to God; and, in her pure and comprehensive discipline, trains us up into
our spiritual manhood.  Even then she inspires our devotion, while she
regulates our faith, and accompanies us from the cradle to the grave in
that grand circle of offices to which I have just alluded, and which
embraces every vicissitude and condition of life, instructing us how to
improve them, how to sanctify even earthly occupations, by impregnating
them with a divine spirit, and conferring a consecration from Heaven upon
them all.  These, my Reverend Brethren, are powerful claims upon the
heart and judgment of all reasonable and sound-thinking men, to do their
utmost to promote the unity of the Church; and should make every
Churchman, and especially every Minister of the Church, pause long and
ponder well ere they disparage her claim to Catholicity, or to humour the
subtle scruples of Separatists, they presume to dishonour her
formularies, and risk, we know not what ultimate results, or what
calamitous consequences to the Church and to the Nation, by overthrowing
the ancient landmarks of opinion, and sapping the traditional faith and
the undoubted loyalty of men to her communion.

The movement in the Anglican Church, which, at the present time, has
occasioned that violent oscillation between two extremes, has, as we all
know, been set in action by the energy of a body of pious and eminently
learned Divines of the University of Oxford; and whatever difference of
sentiment may exist, as to their opinions and judgment, I believe I may
safely assert, that the meed of commendation which has been awarded them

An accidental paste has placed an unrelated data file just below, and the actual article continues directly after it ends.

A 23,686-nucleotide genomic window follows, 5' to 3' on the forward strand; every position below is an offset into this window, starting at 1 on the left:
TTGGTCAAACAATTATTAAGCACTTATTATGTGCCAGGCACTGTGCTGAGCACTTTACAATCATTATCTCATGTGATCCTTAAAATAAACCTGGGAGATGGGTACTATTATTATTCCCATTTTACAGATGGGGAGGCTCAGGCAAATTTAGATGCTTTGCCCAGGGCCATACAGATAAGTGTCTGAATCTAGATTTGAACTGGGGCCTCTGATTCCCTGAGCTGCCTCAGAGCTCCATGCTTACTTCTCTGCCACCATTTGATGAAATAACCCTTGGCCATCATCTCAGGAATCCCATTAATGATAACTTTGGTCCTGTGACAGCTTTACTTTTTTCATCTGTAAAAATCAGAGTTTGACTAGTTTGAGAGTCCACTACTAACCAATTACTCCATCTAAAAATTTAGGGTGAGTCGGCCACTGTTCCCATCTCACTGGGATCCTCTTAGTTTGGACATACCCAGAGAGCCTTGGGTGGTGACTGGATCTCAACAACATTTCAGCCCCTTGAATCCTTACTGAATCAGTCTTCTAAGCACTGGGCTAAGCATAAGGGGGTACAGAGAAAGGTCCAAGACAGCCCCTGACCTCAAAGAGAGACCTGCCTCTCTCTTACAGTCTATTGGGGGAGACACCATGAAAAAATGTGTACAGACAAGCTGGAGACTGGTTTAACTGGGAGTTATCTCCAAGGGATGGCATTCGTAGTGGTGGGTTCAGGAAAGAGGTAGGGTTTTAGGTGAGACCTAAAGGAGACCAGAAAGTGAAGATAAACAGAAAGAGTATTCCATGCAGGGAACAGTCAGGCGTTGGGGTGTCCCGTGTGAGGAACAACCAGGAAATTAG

by those Dignitaries of our Church who have alluded to their writings, is
universally and most justly conceded to them by all candid and
unprejudiced persons, _viz._ that they are men of acknowledged piety and
sincerity, of unsullied morality, and profound learning and research.

I have said that the duty allotted to me this day is one from which I
would fain have been absolved; but there is a circumstance connected with
it, which affords me much personal satisfaction—and it is this:—that
while I thus most freely and cheerfully bear this testimony to the
character and ability of the authors of the “_Tracts far the
Times_;”—while I do not shrink from declaring, but am rejoiced to
acknowledge, the good service they have, in my humble estimation, in many
ways rendered to the Church;—I, at the same time, am far from subscribing
to _all their opinions_: nay, I deplore most sincerely _much_ that they
have _written_, _much_ they have _done_—only too painfully proving how
fallible even the best-informed and best-intentioned amongst men may be.
While they viewed with just alarm and grief the spirit of
Latitudinarianism which was rapidly leavening the Church of England, they
fearlessly and honestly stood forth to arrest a torrent which was
undermining the foundation of that venerable fabric, and awakened us to
the danger of that schismatic poison which was insidiously stealing
through the whole frame of her system.  They have recalled us to the
sacred obligations we are under to regard and uphold the fundamental
doctrines of the Church of Christ, in the beauty of their pristine
purity, as restored to us at the Reformation—they have vindicated the two
Sacraments, and especially that of Baptism, from the deadening and false